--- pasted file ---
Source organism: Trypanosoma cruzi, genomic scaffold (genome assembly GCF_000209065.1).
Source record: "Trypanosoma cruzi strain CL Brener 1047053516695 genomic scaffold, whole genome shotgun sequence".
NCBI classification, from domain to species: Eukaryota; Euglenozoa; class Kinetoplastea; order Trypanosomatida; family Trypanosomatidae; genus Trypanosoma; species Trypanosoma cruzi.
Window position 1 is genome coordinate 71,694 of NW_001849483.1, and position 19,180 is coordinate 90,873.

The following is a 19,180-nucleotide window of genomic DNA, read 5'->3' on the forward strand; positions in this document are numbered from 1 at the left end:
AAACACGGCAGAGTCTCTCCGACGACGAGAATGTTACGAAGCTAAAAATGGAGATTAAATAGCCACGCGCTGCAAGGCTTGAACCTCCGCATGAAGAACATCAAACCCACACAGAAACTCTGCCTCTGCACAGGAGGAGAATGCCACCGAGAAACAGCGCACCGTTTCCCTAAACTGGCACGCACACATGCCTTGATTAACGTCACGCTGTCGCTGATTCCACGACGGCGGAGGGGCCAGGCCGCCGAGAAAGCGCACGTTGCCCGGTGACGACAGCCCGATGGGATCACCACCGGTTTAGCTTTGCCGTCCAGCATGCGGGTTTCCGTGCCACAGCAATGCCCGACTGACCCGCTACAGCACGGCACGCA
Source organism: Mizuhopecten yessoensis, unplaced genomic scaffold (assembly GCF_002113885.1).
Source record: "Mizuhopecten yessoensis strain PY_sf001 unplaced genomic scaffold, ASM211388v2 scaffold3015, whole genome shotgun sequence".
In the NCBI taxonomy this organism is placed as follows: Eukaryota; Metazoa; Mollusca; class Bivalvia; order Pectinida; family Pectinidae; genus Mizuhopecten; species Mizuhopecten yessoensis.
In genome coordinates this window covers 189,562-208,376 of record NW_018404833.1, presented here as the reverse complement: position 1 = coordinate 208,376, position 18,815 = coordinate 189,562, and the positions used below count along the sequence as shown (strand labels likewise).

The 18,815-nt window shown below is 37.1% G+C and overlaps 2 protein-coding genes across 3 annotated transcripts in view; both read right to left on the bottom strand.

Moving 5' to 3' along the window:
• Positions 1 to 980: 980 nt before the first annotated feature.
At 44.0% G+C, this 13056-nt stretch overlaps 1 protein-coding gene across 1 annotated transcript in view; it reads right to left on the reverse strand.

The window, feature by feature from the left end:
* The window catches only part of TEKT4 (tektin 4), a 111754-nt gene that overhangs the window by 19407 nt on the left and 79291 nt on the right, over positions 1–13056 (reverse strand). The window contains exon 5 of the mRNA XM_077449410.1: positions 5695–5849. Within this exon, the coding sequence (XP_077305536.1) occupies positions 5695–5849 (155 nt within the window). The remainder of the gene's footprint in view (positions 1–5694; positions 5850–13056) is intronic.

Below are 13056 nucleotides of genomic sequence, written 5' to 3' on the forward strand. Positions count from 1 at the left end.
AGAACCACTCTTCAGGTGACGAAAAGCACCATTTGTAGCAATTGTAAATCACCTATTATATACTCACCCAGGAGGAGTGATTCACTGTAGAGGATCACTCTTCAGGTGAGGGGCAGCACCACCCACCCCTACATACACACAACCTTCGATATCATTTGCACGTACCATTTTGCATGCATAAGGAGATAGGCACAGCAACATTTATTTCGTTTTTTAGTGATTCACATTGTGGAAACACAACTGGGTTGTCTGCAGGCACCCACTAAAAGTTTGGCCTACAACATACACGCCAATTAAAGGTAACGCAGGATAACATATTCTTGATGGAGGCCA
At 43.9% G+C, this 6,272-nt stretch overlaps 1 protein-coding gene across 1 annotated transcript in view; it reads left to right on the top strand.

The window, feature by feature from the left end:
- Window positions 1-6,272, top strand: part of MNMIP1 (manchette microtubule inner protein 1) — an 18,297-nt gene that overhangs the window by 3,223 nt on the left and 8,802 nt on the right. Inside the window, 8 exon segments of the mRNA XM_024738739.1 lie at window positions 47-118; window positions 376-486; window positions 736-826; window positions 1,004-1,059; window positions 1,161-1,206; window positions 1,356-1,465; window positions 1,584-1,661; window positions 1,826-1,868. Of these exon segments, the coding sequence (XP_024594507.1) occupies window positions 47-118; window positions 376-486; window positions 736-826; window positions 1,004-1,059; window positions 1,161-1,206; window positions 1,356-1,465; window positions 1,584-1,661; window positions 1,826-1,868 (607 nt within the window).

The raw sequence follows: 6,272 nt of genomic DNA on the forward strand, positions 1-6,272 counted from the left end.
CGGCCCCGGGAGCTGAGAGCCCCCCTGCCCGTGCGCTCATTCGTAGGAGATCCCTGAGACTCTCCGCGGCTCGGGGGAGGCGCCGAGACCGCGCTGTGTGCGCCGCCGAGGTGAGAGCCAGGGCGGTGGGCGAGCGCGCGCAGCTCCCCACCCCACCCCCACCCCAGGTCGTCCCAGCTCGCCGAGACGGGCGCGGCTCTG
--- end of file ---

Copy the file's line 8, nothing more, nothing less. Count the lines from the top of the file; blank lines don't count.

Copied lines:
Source record: "Mizuhopecten yessoensis strain PY_sf001 unplaced genomic scaffold, ASM211388v2 scaffold3015, whole genome shotgun sequence".